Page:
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Jean Talairach (January 15, 1911, Perpignan – March 15, 2007, Paris) was a neurosurgeon who practiced at the Centre Hospitalier Ste. Anne in Paris.
Additional recommended knowledge
Talairach atlas and Talairach coordinates
Among his contributions to science and applied medicine is the Talairach coordinate system of the human brain, which is used to describe the location of brain structures independent from individual differences in the size and overall shape of the brain. Another signification contribution is toward construction of brain atlases.
The Talairach coordinate system is defined by making two points, the anterior commissure and posterior commissure, lie on a straight horizontal line. Since these two points lie on the midsagittal plane, the coordinate system is completely defined by requiring this plane to be vertical. Distances in Talairach coordinates are measured from the anterior commissure as origin. Talairach coordinates are sometimes also known as stereotaxic coordinates.
By defining standard anatomical landmarks that could be identified on different subjects (the anterior and posterior commissures), it became easier to spatially warp an individual brain image obtained through Magnetic Resonance Imaging (MRI), Positron Emission Tomography (PET) and other imaging methods to this 'standard Talairach space'. One can then make inferences about tissue identity at a specific location by referring to the atlas.
One disadvantage of the Talairach coordinate atlas is the approximate method of labeling a tissue-specific Brodmann area based on gross visual inspection rather than histological examination. Additionally, the brain examined for creation of the atlas was a post-mortem sample from a woman with a smaller than average cranium. Indeed, in the forward to their monograph, Talairach & Tournoux note that "Because of the variability in brain size, specifically at the level of the telencephalon, this method is valid with precision only for the brain under consideration." This means that most individual brains must be considerably warped to fit the small size of the atlas, inducing some error.
Nonetheless, the Talairach atlas is an invaluable tool in modern neuroimaging, and paved the way for more representative brain atlases including the MNI atlas from the Montreal Neurological Institute.
The Talairach atlas of anatomy constructed initially for stereotactic and functional neurosurgery is also used in human brain mapping, neuroradiology, medical image analysis, and neuroscience education Cerefy. An enhanced and extended electronic version of this atlas, fully segmented and labeled, is also constructed Cerefy. It is available for various applications on five CD-ROMs distributed by Thieme (the original publisher of the Talairach atlases 1988 and 1993). The CD-ROMs published in 1997, 2004, and 2005 also contain another atlas built by Talairach: the referentially oriented atlas with brain connections.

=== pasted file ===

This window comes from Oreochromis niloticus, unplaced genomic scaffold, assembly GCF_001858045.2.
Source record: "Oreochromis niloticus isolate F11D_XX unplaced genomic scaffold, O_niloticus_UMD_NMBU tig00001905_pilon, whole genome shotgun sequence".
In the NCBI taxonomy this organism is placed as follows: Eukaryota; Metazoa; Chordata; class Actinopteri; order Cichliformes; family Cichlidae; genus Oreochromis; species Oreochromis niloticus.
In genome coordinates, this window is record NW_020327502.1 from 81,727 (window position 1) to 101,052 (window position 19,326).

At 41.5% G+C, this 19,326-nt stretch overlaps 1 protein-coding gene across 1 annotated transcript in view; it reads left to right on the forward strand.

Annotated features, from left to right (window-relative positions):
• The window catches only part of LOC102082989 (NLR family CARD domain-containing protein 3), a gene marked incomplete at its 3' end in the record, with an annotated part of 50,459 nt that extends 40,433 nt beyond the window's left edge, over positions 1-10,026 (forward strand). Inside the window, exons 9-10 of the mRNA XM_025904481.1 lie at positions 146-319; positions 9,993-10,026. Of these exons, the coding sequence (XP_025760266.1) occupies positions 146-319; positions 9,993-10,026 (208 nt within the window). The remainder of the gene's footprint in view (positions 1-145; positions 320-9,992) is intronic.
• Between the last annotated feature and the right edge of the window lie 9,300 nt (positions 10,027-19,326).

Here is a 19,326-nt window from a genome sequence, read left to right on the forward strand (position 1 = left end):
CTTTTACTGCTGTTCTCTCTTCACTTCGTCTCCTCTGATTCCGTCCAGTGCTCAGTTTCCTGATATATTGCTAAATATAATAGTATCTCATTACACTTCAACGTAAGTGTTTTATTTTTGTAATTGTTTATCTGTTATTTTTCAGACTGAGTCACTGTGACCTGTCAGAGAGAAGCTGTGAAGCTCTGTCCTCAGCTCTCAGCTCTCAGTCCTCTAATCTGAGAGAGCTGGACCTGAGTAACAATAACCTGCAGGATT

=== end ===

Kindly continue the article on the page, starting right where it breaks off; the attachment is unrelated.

J. Talairach and P. Tournoux, "Co-planar Stereotaxic Atlas of the Human Brain: 3-Dimensional Proportional System - an Approach to Cerebral Imaging", Thieme Medical Publishers, New York, 1988
J. Talairach and P. Tournoux, "Referentially Oriented Cerebral MRI Anatomy: An Atlas of Stereotaxic Anatomical Correlations for Gray and White Matter", Thieme Medical Publishers, New York, 1993
Electronic Talairach Atlases on CD-ROMs
W.L. Nowinski, A. Thirunavuukarasuu, A.L. Benabid, "The Cerefy Clinical Brain Atlas: Enhanced Edition with Surgical Planning and Intraoperative Support", Thieme Medical Publishers, New York, 2005
W.L. Nowinski and A. Thirunavuukarasuu, "The Cerefy Clinical Brain Atlas on CD-ROM", Thieme Medical Publishers, New York, 2004
W.L. Nowinski, A. Thirunavuukarasuu, R.N. Bryan, "The Cerefy Atlas of Brain Anatomy: An Introduction to Reading Radiological Scans for Students, Teachers, and Researchers", Thieme Medical Publishers, New York, 2002
W.L. Nowinski, A. Thirunavuukarasuu, D.N. Kennedy, "Brain Atlas for Functional Imaging: Clinical and Research Applications", Thieme, New York, 2000
W.L. Nowinski, R.N. Bryan, R. Raghavan, "The Electronic Clinical Brain Atlas: Multiplanar Navigation of the Human Brain", Thieme Medical Publishers, New York, 1997 (foreword written by Dr. Jean Talairach)
|This article is licensed under the GNU Free Documentation License. It uses material from the Wikipedia article "Jean_Talairach". A list of authors is available in Wikipedia.|